Ruling issues Kinder Morgan to pay 'fair amount' for damages to Blanco County resident's land
Correction and clarification: This article was updated to correct information about Kinder Morgan agreeing to pay the amount to the landowner. They have not agreed and plan to appeal the panel's decision.
A Commissioner's Court has issued a ruling for Kinder Morgan to pay $233,500 to Blanco County landowner Matthew Walsh for damages to his land, according to a news release. The company plans to appeal the panel's decision.
Gillespie County’s 121 landowners facing condemnation suits will no doubt take note, as market values for Hill Country property increases rapidly.
The award was ordered Tuesday, Aug. 6, by a three-panel special commission of real estate professionals as part of condemnation proceedings related to Kinder Morgan’s planned 42-inch, 430-mile natural gas pipeline that is proposed to go from West Texas to Houston via the Texas Hill Country.
The award comes despite the company claiming there would be no damages to the property.
“I feel like I’ve been living in a nightmare since I heard about the pipeline coming through my land last October,” Walsh said in the release. “Kinder Morgan’s initial offer was insultingly low. I hope that other landowners will hear my story and join me in fighting for fair compensation.”
Walsh, who owns 53 acres near the city of Blanco, was going to build a new home before learning about Kinder Morgan’s project. Now, he said he and his family will have to wait three years for the construction to finish and the company’s temporary lease on the land to sell the property.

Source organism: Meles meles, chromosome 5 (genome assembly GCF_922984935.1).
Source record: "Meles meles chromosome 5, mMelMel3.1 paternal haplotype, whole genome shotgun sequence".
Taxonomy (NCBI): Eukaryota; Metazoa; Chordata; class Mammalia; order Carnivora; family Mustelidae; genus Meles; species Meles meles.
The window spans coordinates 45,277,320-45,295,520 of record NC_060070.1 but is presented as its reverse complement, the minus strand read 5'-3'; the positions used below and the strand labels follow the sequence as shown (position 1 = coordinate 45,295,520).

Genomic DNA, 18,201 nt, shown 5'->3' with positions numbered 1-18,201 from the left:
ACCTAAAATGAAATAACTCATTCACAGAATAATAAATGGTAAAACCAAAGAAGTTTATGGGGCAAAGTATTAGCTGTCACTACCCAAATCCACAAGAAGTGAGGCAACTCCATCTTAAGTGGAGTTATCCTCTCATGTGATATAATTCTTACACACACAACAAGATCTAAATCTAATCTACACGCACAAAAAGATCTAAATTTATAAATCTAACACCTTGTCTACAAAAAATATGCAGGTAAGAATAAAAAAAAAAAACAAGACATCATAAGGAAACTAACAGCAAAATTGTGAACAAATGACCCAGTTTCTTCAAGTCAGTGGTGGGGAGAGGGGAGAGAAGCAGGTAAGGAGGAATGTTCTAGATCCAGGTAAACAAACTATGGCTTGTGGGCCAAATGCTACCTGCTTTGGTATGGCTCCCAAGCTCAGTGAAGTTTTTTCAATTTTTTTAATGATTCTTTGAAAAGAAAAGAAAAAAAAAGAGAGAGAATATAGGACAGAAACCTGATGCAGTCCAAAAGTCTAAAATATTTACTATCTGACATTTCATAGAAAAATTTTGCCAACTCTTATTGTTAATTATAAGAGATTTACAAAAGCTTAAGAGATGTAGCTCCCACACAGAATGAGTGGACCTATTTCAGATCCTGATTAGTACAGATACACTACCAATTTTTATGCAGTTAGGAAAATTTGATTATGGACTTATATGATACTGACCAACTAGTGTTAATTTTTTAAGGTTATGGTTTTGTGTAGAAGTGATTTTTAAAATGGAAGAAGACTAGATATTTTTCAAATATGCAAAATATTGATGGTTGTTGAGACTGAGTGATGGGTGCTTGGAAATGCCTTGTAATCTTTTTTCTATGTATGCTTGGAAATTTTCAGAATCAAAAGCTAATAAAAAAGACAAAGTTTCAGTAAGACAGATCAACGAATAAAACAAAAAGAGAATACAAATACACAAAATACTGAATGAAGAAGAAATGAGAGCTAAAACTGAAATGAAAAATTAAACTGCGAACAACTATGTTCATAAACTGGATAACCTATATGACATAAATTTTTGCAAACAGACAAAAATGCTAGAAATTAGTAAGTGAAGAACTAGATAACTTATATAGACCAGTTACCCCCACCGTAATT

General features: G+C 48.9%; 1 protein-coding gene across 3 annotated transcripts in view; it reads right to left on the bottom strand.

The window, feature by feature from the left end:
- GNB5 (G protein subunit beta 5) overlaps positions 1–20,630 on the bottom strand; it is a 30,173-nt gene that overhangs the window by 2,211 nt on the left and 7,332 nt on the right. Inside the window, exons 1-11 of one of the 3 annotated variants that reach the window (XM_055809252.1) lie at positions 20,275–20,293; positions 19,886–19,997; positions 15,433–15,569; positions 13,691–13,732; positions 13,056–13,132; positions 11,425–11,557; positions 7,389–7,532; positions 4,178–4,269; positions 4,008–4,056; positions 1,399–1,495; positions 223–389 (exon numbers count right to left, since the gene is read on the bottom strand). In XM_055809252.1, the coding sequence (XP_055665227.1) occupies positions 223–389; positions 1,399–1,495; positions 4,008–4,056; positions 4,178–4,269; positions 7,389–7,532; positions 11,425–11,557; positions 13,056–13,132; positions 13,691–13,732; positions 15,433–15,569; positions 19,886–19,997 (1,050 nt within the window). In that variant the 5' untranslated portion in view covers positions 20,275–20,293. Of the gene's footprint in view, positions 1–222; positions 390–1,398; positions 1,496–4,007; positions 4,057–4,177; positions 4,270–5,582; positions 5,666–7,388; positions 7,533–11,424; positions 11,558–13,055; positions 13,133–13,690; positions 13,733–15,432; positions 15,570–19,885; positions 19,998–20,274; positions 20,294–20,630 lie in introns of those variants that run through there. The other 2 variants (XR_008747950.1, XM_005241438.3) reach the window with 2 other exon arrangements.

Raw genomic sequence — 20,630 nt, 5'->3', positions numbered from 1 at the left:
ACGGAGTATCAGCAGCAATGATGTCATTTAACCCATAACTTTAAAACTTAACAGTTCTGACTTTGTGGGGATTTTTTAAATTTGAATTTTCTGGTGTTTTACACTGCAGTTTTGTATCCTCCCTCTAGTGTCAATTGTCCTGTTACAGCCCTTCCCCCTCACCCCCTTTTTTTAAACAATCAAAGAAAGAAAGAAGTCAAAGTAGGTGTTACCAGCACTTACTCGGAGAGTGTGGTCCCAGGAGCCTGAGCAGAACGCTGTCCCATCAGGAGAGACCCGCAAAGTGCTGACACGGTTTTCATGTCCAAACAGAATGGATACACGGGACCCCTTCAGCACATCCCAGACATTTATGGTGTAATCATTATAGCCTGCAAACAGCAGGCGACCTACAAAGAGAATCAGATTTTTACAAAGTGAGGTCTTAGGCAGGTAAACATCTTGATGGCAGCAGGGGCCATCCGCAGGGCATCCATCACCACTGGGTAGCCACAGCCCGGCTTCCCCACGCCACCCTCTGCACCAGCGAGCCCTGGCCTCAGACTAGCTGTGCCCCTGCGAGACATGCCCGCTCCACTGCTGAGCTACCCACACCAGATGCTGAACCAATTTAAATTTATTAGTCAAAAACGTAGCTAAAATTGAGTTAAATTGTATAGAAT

“I do not feel safe living within a few hundred feet of such a massive natural gas pipeline,” Walsh said in the release.
After Walsh was contacted by Kinder Morgan about the project, he consulted with land appraisers, who found the land value was reduced by $261,663.
Kinder Morgan’s initial offer was rejected by Walsh because it didn’t reflect damages to his land’s value.
As a result, Kinder Morgan forced Walsh into legal proceeding and testified the damages were $16,707 for the 50-foot easement.
This tactic was rejected by the commission.
“We are not surprised that a panel of Blanco County Special Commissioners intimately familiar with the Texas Hill Country real estate understood the very real and significant damages the pipeline will do to land values in the area,” Walsh’s condemnation attorney Patrick Reznik said in the release. “Kinder Morgan has failed to recognize this fact because it must be inconvenient to their bottom line, although Hill Country landowners have been saying for months that the presence of the 42-inch natural gas pipeline on their property may devalue their land by roughtly 20-40.”
Sean Haynes, executive director of the Texas Real Estate Advocacy Defense (TREAD) Coalition, questioned if Kinder Morgan has intended on fairly compensating landowners in this process, as previously promised.
“If landowners hold firm and demand fair compensation, it will be interesting to see if Kinder Morgan continues to believe that Hill Country still holds the ‘best route’ for the PHP,” he said.
Walsh, a member of TREAD, is one of the first landowners to go through condemnation proceedings associated with the Permian Hill Country Pipeline in the Hill Country.